The Department of Veterans Affairs is processing its backlog of disability claims faster than ever before, but is looking to accelerate this pace through an automation pilot it launched last month.
The VA is running the automation pilot through its newly created Office of Automated Benefit Delivery, an initiative that has the potential to dramatically reduce the time it takes to process an individual claim.
The pilot is processing claims within a day or two, while the traditional method of processing these claims currently takes well over 100 days, on average.
“Automation is the way that we’ll really break through this backlog and get vets their earned benefits as quickly as possible,” VA Secretary Denis McDonough told reporters Tuesday.
The VA currently has around 260,000 claims in its backlog right now, a significant increase compared to approximately 70,000 backlogged cases the agency had before the start of the pandemic.
“Despite COVID, we’re processing these claims faster than ever before in VA’s history … The challenge is that the claims are also coming in faster than ever before, making it difficult to drive the backlog down,” McDonough said.
McDonough said the VA plans to hire and train 2,094 additional claims processors and support staff before the end of spring.
The agency, he added, has already hired 1,078 of these employees, and 900 of them are already in training. In the meantime, the VA is using funds from the American Rescue Plan to pay overtime for claims processors.
Rob Reynolds, the acting deputy undersecretary of VA’s Office of Automated Benefit Delivery, said the agency launched the pilot last month to eliminate unnecessary medical examinations, streamline workflows and reduce manual processes.
The pilot is currently focused on claims related to service-related hypertension, and processing claims through the agency’s Boise Regional Office.
Reynolds said the automation pilot determines if there is sufficient medical evidence for disability rating purpose, and will pre-populate the rating calculator and draft a proposed rating decision.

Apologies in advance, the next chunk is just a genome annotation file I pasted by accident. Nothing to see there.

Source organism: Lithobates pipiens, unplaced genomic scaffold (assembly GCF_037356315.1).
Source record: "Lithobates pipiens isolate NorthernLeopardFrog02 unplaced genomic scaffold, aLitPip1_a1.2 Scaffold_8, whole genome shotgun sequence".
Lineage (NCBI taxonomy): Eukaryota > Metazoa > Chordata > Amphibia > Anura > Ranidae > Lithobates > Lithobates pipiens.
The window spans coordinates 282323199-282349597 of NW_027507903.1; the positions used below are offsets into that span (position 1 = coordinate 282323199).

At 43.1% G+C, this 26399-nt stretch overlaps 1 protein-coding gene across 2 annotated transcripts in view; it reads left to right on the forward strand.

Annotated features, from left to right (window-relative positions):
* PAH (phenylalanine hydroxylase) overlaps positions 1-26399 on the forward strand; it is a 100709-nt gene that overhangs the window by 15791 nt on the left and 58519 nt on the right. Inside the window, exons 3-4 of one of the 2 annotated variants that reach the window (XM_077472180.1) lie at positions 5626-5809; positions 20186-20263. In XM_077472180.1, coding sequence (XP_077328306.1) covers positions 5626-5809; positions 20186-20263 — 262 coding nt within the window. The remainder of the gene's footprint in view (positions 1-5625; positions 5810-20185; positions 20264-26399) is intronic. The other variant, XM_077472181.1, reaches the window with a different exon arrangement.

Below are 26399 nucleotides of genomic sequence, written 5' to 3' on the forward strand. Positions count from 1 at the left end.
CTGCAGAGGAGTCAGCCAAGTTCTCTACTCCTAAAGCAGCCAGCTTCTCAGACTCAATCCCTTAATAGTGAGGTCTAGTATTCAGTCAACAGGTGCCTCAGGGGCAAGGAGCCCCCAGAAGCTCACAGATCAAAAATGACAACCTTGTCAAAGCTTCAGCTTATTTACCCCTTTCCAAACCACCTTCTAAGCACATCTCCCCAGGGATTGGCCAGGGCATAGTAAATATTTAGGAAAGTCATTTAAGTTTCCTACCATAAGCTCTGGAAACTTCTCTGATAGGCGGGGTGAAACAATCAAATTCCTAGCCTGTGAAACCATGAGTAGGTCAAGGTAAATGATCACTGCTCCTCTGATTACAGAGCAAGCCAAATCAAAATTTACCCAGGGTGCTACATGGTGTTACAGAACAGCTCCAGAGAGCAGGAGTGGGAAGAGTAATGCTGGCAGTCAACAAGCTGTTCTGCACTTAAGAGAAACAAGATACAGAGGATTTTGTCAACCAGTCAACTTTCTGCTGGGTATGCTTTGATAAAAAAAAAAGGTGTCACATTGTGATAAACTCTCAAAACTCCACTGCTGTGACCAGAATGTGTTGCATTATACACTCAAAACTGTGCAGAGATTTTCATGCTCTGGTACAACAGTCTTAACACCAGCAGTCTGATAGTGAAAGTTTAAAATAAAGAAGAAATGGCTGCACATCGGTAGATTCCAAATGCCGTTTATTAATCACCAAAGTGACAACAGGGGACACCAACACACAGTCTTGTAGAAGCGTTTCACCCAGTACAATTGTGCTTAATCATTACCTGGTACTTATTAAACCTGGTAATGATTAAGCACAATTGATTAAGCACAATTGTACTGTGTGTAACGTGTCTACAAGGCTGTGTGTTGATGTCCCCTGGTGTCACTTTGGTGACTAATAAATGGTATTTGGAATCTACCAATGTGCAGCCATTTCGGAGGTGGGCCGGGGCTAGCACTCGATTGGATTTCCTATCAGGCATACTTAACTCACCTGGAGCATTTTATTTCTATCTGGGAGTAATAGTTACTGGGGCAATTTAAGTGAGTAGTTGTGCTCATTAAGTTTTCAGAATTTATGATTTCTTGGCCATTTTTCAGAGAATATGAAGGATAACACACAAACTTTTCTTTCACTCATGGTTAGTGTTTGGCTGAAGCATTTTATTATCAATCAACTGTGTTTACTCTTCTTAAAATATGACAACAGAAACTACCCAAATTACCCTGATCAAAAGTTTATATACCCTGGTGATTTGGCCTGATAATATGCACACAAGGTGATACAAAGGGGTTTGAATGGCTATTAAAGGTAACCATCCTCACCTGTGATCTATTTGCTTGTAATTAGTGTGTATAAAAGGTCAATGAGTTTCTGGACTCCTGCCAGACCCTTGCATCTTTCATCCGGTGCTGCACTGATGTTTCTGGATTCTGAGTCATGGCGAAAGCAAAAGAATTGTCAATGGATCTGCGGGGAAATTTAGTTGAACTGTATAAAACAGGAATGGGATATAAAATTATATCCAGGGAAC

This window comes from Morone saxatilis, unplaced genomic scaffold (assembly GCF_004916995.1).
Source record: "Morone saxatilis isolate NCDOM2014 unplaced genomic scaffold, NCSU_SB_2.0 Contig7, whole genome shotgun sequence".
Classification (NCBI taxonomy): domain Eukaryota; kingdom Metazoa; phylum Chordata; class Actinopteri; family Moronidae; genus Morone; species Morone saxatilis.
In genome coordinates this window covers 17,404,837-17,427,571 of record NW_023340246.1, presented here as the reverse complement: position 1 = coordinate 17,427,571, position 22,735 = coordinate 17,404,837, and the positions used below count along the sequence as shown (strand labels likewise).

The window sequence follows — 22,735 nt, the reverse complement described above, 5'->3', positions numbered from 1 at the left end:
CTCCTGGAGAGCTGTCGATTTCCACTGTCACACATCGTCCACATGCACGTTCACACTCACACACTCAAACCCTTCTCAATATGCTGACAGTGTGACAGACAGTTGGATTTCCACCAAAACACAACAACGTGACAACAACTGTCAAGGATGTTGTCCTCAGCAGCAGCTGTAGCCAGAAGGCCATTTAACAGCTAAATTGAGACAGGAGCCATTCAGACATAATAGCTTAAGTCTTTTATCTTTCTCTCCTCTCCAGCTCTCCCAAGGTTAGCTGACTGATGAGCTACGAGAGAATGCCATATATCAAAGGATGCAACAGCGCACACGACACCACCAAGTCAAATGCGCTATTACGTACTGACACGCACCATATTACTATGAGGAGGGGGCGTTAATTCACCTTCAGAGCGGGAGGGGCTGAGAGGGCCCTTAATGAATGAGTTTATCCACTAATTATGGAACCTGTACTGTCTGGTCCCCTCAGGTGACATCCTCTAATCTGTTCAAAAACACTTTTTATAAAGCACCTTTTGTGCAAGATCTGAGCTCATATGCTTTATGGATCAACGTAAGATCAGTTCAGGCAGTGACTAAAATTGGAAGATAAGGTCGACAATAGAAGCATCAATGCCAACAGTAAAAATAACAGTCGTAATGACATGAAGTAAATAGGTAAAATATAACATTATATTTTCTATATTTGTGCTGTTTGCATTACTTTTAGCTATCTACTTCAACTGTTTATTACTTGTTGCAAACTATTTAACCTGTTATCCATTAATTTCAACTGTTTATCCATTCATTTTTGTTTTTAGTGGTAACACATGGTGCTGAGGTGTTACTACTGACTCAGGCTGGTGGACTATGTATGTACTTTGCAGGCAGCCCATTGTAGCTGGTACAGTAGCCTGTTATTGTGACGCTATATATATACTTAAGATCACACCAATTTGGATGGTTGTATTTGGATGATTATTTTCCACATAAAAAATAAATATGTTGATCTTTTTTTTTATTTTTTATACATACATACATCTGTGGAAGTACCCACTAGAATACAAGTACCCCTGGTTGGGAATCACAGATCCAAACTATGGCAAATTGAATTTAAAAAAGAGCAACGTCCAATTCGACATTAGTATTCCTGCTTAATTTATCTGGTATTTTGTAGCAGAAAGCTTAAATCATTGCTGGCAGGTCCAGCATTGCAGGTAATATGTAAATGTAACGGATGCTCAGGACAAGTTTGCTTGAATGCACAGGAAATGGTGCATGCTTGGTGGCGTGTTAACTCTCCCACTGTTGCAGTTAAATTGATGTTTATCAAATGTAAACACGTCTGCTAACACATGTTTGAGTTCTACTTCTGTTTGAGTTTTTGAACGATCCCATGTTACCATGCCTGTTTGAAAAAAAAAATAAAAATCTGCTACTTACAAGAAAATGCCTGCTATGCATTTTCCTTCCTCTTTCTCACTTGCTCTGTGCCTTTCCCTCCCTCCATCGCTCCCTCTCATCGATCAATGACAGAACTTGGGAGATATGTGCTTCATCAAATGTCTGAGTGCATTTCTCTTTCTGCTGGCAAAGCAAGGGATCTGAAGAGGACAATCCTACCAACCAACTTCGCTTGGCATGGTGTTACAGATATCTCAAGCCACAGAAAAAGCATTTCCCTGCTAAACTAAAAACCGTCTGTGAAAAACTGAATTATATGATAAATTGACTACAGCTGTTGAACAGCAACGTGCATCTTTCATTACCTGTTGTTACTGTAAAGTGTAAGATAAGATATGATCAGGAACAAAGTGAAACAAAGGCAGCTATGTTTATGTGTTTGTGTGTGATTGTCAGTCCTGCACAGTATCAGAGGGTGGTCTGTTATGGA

If the medical evidence provided by the veteran is not sufficient, the algorithm will automatically request a medical exam from the veteran.
“Our solution really is to leverage technology and automate the administrative tasks and workflows that we currently have,” Reynolds said.
While the automation pilot can process claims in as little as one-to-two days, Reynolds said in cases VA needs to see the veteran for a medical exam, the claims are processed in about 50 days.
Reynolds said the automation pilot will help the VA make decisions more quickly, accurately and fairly, and will also provide a better user experience for VA employees and veterans.
The data used during the pilot comes from a veteran’s official record and is available for quality reviews, decision reviews or cases before the Board of Veterans Appeals.
As for the next steps, the VA is looking to expand the automation pilot to process additional types of disabilities and claims.
Reynolds said the team behind the pilot is currently looking at including asthma, sleep apnea and prostate cancer claims into the automation pilot, and is looking at adding three new diagnostic codes each quarter.
“With lessons learned, we can create a systemic, repeatable process for other claim types and leverage our enhanced automation claims process,” Reynolds said.